Dubai Principal Neil van der Veen has been with RMJM since 2004 and a director since 2011. A strong advocate of sustainability in architecture, Neil is an authority on everything from the design of residential and cultural masterplans to commercial, mixed use and, most notably, hospitality developments. His experiences include designs for developments in Dubai, Abu Dhabi, Saudi Arabia and Yemen.
What made you want to be an architect?
When I was young I loved working on creative endeavours as much as I enjoyed the more mathematical and scientific side, especially where problem solving was involved. Architecture seemed to me like something that could bring these two sides together in a meaningful way.
If you hadn’t become an architect, what would you be doing?
I was toying with both advertising and graphic design as alternatives.
What do you enjoy most about your job?
Chasing clients to pay us the money they owe yet seem to believe that they are doing us a favour if they pay it! Seriously, I would say that look you sometimes get on a client’s face when they see how you have managed to turn their rough thoughts into something suddenly tangible to them. Also, that feeling when the team has worked hard, made a submission and you know it looks great.
What influences your work most?
The people involved in the project. The client (and their brief of course) and the team working on the project. They are the key ingredients which define the outcome and all of them play a role in influencing the project.
You’ve got friends visiting your city. Where are you taking them?
Burj Khalifa and The Dubai Fountains showcase the flashier side of the city while the sheer scale of development is best evidenced in The Palm and Dubai Marina. Exploring the desert, ideally in a 4×4, and the sea, ideally on a boat, are also two things I implore my friends to do when they visit for the first time. Perhaps most importantly, visitors should get a feel for the roots and culture of Dubai. The Bastakia Quarter, the Al Fahidi historical neighbourhood and the Souks are all worth exploring to discover a little of the city’s history. The abras (little boats) are a fun way to quickly move from one side of the city to the other.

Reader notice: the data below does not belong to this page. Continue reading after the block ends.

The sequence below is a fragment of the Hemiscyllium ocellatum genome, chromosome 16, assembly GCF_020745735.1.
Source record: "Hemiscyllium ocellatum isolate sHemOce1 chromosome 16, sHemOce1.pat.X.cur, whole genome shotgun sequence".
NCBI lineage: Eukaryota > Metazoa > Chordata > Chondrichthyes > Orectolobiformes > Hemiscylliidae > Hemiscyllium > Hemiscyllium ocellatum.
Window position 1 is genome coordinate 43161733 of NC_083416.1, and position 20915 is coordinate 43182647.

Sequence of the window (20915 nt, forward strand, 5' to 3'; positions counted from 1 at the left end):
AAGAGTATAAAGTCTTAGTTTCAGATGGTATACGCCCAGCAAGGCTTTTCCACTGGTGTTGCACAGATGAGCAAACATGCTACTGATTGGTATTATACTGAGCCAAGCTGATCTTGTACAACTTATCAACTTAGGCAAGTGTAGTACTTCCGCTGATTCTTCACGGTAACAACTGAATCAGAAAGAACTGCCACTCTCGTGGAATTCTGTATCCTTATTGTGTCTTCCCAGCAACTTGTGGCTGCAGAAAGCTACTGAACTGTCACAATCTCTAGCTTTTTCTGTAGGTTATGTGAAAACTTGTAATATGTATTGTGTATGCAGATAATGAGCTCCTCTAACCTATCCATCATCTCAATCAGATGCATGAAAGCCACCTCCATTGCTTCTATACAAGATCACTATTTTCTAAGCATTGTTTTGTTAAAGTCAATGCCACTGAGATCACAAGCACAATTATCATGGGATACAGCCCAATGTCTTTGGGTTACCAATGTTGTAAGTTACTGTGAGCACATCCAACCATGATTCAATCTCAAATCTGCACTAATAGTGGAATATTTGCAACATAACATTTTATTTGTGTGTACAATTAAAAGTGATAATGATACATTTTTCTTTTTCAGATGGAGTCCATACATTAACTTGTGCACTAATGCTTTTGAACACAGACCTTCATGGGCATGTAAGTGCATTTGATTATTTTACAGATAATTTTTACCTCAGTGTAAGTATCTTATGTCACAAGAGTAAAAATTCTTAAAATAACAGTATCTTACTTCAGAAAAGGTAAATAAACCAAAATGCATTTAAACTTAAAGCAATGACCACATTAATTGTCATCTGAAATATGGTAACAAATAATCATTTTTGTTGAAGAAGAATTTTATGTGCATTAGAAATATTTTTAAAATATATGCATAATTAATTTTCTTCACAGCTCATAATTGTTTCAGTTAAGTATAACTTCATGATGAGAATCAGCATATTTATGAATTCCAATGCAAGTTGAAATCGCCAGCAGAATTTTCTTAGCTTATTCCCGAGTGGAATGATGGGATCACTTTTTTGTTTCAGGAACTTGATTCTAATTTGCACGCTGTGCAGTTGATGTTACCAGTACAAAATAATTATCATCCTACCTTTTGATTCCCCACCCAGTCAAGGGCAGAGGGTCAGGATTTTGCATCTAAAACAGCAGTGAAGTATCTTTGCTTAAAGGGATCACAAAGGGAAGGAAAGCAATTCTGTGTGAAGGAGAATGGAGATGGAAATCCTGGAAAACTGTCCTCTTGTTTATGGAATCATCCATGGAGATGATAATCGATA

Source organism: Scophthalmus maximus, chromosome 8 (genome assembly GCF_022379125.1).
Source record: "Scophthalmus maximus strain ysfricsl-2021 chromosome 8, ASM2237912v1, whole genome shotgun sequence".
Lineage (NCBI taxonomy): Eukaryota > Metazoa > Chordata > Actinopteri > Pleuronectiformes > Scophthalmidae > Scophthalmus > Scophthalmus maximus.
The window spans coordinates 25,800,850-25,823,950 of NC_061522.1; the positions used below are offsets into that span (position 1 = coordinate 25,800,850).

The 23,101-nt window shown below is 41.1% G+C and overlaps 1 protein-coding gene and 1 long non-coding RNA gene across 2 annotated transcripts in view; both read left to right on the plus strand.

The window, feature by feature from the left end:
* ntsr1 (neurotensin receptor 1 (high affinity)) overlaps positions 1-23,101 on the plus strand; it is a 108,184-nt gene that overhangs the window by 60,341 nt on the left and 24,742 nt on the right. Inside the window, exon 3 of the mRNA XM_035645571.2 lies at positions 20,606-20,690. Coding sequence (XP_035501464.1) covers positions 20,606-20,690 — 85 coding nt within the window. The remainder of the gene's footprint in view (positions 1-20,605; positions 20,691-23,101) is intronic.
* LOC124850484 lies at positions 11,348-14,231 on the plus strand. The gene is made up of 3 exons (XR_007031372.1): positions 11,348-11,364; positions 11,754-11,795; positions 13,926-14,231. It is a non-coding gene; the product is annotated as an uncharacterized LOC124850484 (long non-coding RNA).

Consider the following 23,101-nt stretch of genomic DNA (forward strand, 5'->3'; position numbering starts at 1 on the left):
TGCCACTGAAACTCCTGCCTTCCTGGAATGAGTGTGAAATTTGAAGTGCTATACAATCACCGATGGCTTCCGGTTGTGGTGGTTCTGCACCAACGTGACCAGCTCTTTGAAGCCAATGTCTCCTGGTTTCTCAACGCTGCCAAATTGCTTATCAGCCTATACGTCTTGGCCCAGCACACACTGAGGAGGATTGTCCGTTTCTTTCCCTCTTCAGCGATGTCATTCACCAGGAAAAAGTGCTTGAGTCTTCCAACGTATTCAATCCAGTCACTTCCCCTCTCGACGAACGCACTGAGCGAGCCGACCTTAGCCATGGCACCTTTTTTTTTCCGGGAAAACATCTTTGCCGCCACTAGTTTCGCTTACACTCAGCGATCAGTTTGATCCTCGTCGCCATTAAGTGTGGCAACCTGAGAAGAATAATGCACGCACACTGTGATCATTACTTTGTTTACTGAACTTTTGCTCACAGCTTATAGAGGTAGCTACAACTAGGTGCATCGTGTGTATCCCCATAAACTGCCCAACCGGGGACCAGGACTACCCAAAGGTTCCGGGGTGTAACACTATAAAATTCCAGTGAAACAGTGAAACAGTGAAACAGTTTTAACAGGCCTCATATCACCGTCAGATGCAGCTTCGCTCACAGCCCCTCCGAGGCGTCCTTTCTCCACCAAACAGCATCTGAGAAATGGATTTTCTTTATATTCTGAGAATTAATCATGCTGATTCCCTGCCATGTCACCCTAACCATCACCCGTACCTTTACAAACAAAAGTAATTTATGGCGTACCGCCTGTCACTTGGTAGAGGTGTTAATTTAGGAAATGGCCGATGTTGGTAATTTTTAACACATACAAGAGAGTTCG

When you think about the future, what excites you?
Technological advances are something I think every architect gets excited about, particularly in relation to how they will help us shape the future. However, when I think of the future it is potential that excites me most. The potential to create that special team for a unique project where everything comes together and something magical is created.
What is most important in design right now?
Creating design which is Appropriate in all aspects.
Who is someone you admire?
Having been in South Africa during the 80s and 90s it would be hard to say anyone other than Nelson Mandela. If you think that the rest of the world admires him, just imagine how powerful his influence was for us in South Africa.
What’s on your bucket list?
Travelling South America is probably top of my list. Learning to skipper a sailboat (then spending a few months sailing to various exotic locations) would probably be a close second. Taking my children hiking in the Drakensberg is something I can’t wait to do as is building a tree house for them to play in and then, maybe, one big enough to live in!
Which book has had the greatest impact on you?
Harry Potter. That was what I was reading when I fell in love with the young lady who would later become my wife.
What’s the most awe-inspiring space you’ve been in?
Petra, especially the Siq entrance canyon. It’s quite something that of all the great spaces in buildings I’ve seen; the natural ones win every time.